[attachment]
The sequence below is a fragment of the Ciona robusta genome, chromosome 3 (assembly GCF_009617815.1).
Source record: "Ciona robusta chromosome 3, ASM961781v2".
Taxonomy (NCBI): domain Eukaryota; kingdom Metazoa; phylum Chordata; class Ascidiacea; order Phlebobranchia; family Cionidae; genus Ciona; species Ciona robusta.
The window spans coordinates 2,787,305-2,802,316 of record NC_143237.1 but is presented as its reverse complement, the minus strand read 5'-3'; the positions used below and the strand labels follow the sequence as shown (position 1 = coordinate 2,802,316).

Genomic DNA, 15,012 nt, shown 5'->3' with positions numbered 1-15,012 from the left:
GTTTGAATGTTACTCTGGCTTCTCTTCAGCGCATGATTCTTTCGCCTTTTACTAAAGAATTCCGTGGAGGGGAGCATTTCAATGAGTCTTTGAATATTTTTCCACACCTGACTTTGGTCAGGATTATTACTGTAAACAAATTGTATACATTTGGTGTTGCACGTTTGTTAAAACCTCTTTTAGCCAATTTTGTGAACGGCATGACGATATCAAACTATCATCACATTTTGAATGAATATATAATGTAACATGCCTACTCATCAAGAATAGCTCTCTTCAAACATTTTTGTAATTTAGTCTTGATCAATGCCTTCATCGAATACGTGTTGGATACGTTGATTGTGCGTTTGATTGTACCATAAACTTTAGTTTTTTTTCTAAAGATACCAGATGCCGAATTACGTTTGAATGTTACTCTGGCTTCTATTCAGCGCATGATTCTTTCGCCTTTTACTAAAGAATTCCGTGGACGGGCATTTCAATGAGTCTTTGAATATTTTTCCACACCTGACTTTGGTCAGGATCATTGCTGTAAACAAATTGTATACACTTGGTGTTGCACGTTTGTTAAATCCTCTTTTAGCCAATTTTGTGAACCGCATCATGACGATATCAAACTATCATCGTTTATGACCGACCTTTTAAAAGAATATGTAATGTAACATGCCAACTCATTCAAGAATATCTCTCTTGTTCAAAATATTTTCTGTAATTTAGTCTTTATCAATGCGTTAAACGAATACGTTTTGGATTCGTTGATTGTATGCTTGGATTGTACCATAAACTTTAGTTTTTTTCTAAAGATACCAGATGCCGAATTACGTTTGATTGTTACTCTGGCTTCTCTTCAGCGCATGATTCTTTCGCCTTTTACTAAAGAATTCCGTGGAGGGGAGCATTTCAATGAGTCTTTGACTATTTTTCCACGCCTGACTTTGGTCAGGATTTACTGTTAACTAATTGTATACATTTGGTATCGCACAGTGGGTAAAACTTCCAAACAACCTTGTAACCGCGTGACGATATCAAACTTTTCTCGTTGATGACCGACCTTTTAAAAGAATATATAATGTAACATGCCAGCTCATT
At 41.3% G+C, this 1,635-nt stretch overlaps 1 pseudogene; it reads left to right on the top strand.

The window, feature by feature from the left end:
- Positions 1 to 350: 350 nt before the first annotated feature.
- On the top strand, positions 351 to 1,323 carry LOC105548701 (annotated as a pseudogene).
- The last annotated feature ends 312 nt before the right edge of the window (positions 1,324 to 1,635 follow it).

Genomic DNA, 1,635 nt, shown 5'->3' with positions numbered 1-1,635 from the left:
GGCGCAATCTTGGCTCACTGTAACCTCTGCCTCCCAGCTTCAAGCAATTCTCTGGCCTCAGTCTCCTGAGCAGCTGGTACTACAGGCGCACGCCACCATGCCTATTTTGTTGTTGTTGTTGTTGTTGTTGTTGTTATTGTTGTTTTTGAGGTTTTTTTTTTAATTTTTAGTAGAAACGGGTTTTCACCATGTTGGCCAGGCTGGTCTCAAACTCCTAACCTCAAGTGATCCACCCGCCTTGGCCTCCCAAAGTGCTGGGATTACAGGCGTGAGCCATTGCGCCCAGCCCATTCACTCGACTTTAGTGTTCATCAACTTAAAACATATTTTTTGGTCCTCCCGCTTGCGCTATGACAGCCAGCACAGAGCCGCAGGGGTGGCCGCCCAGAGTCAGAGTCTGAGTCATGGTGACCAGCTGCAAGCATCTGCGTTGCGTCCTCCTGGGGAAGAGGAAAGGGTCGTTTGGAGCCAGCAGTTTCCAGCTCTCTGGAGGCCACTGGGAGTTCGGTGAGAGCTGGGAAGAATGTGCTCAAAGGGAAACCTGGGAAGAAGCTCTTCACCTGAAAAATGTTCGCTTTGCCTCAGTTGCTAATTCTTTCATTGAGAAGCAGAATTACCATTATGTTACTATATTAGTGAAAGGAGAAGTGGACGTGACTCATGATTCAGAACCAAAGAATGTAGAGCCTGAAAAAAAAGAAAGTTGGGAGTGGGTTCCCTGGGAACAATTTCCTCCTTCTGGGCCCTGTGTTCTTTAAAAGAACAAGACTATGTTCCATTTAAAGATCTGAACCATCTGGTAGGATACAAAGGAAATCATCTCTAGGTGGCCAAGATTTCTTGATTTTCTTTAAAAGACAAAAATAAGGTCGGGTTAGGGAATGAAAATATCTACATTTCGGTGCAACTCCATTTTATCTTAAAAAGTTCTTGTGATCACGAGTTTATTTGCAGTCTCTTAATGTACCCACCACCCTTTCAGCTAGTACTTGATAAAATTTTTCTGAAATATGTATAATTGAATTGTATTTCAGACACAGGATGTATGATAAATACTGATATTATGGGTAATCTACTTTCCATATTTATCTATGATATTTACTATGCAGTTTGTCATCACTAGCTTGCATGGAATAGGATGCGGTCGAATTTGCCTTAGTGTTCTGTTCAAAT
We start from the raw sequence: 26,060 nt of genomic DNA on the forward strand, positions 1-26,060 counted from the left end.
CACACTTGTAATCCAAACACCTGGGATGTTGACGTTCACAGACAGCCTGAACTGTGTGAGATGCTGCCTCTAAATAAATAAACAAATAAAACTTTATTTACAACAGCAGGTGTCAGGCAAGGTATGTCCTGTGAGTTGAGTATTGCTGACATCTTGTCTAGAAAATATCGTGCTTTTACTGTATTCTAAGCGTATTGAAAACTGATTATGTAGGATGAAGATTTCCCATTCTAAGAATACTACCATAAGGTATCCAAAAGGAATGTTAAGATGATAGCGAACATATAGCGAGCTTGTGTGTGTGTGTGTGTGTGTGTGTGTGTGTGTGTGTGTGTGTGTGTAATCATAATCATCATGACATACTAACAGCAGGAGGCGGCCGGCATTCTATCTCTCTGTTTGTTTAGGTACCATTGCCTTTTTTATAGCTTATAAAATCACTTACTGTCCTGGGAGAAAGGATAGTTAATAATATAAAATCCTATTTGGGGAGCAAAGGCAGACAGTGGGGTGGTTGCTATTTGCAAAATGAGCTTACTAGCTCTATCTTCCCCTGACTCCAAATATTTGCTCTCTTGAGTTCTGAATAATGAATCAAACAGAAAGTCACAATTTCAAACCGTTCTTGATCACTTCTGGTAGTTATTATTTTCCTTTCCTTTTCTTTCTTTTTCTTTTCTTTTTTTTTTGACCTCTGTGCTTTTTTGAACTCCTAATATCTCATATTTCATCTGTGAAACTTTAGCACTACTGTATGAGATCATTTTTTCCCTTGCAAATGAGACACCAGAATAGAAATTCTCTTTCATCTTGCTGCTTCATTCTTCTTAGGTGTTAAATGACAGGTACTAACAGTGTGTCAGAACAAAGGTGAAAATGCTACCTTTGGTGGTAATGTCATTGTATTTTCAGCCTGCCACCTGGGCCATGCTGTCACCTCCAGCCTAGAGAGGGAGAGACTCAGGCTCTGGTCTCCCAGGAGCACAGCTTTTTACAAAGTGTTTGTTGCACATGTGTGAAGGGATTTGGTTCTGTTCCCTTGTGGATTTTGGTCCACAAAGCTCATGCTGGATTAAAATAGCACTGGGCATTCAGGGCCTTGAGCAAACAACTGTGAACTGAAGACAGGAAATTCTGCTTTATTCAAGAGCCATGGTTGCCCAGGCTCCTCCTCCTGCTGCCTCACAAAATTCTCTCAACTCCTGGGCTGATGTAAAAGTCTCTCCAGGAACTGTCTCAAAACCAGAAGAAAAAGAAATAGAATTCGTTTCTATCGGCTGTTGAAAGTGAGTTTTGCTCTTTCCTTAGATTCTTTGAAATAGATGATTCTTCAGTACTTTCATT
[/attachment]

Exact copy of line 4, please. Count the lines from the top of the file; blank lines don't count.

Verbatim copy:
The window spans coordinates 2,787,305-2,802,316 of record NC_143237.1 but is presented as its reverse complement, the minus strand read 5'-3'; the positions used below and the strand labels follow the sequence as shown (position 1 = coordinate 2,802,316).